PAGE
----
More than a lot had changed, I guess. As kids, the two of us used to climb up to the Roost and play with her dolls and stare out on the Cove, making up wild tales about what foul beasties lived beyond the sea. She always swore that there were others like us, other lost children looking for a way across that dark, watery infinity. I always swore that there were sea dragons and ghost pirates and slinky mermaids, but I guess that just went to show the difference between her and me. Her and her hopes and me and my magic. Back then, we could walk around in the Roost without risk of denting our heads on the ceiling. I guess you could say it was a short time, in more ways than one.
My earliest memory of her, actually, was when she yanked me aside after dinner one night and hissed through her teeth that she wanted to show me her “secret room.” A place no one knew of but her. A place where she could spy down on the courtyard and laugh at the smith when he dropped the ingots on his toes and dream of fantastical lands beyond the gray skies of this boulder . “But you can come up, if you want,” she had said to me. “You just have to promise not to tell my brother or any of his brutish friends. They’d just spoil it.” I promised. Of course the others would find a way to ruin the room, to make it not ours. I promised and it became ours. She called it “the Roost” because up there, she said, “I’m an eagle who flies above everyone, and if any one bothers me, I can swoop down and carry them off over the sea, where the serpents will gobble them up!” And I guess she was an eagle, and I was a hawk, and there was something simultaneously freeing and confining about looking out of a window onto the world that no one else could see. And she knew that. And I knew that. But she insisted that there were others like us out there, and I only talked of monsters.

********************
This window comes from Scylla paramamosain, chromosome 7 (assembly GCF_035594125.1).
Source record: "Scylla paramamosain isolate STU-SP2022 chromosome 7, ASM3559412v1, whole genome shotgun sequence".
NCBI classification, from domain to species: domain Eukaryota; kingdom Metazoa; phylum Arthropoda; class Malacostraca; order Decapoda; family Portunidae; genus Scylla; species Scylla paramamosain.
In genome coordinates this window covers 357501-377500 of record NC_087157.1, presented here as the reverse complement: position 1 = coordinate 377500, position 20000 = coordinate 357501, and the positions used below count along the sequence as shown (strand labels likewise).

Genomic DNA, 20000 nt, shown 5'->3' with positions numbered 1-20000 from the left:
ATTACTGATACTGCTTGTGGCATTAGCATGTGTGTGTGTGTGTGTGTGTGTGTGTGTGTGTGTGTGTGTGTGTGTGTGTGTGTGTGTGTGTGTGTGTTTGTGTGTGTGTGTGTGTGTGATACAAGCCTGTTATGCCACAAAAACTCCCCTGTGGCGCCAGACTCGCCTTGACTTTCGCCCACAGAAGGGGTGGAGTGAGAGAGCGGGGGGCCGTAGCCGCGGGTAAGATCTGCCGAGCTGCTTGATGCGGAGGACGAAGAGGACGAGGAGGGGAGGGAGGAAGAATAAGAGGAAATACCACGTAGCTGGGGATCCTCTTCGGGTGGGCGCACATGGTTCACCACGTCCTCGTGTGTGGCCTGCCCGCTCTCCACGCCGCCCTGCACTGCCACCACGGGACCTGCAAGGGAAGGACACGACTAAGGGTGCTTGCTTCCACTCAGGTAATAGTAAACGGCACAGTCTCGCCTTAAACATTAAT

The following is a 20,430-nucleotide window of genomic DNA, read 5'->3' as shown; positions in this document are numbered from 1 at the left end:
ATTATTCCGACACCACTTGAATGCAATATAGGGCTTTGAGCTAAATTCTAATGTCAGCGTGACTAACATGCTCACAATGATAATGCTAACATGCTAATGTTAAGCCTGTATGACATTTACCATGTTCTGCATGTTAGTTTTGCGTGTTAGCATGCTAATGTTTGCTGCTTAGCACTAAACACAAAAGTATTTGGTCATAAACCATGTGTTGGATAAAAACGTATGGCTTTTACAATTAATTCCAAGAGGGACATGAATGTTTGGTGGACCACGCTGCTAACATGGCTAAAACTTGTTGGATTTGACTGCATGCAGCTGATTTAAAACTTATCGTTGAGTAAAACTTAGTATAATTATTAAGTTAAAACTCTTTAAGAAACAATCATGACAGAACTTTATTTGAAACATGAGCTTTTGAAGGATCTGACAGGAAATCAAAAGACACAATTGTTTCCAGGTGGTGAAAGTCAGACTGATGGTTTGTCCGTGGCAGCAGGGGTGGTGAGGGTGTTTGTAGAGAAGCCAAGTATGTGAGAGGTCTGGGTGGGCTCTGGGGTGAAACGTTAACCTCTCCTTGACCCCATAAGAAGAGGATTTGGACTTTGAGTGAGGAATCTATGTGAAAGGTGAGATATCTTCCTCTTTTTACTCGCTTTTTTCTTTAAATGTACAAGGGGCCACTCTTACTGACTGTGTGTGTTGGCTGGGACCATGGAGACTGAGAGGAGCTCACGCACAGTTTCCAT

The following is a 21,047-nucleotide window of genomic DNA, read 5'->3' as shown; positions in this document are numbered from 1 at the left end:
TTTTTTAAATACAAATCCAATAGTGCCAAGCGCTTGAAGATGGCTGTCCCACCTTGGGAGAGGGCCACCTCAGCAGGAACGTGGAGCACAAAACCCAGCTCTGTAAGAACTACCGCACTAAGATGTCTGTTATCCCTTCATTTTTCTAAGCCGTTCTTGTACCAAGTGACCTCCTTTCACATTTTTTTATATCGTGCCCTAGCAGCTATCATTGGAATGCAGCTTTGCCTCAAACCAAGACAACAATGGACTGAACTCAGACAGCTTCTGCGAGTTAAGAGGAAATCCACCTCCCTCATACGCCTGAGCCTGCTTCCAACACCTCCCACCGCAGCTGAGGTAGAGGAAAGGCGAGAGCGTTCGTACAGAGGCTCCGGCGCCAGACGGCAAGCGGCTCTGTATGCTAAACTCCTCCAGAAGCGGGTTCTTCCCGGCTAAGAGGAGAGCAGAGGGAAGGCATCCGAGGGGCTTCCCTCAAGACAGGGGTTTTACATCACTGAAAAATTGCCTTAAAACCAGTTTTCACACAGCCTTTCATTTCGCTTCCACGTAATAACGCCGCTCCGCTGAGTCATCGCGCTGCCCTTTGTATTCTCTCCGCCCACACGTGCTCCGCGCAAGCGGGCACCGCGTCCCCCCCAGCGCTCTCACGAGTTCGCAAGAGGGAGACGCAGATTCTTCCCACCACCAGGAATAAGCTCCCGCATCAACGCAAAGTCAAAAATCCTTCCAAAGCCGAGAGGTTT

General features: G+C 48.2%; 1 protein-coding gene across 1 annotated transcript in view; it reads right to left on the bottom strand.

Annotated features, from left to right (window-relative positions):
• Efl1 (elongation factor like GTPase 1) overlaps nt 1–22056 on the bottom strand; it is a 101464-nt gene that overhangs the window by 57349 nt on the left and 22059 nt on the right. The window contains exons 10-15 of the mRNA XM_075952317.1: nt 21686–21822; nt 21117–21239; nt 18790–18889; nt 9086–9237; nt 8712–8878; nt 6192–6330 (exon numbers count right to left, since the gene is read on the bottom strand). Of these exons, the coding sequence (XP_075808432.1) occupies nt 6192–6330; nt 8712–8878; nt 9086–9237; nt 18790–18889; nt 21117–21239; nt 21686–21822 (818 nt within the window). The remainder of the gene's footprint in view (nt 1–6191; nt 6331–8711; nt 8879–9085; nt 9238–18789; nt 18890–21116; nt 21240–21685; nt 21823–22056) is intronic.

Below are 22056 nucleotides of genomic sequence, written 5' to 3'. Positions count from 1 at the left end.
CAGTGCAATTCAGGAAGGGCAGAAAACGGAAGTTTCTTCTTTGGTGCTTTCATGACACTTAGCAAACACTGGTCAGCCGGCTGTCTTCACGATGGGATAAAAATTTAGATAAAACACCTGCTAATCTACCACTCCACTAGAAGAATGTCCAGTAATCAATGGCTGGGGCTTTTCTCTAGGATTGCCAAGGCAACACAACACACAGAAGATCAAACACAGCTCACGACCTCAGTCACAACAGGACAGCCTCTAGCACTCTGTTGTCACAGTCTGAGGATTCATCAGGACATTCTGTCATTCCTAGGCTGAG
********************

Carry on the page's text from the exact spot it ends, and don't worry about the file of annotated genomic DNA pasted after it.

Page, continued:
I guess that said something about us.
I guess I should’ve known.
Just a quick writing exercise to motivate inspiration for my novel. I tried to reach into a character’s mind for a memory and then tell it from their point of view. Which was both a challenge and interesting insight to the character’s motivations, considering that I usually write in third person limited.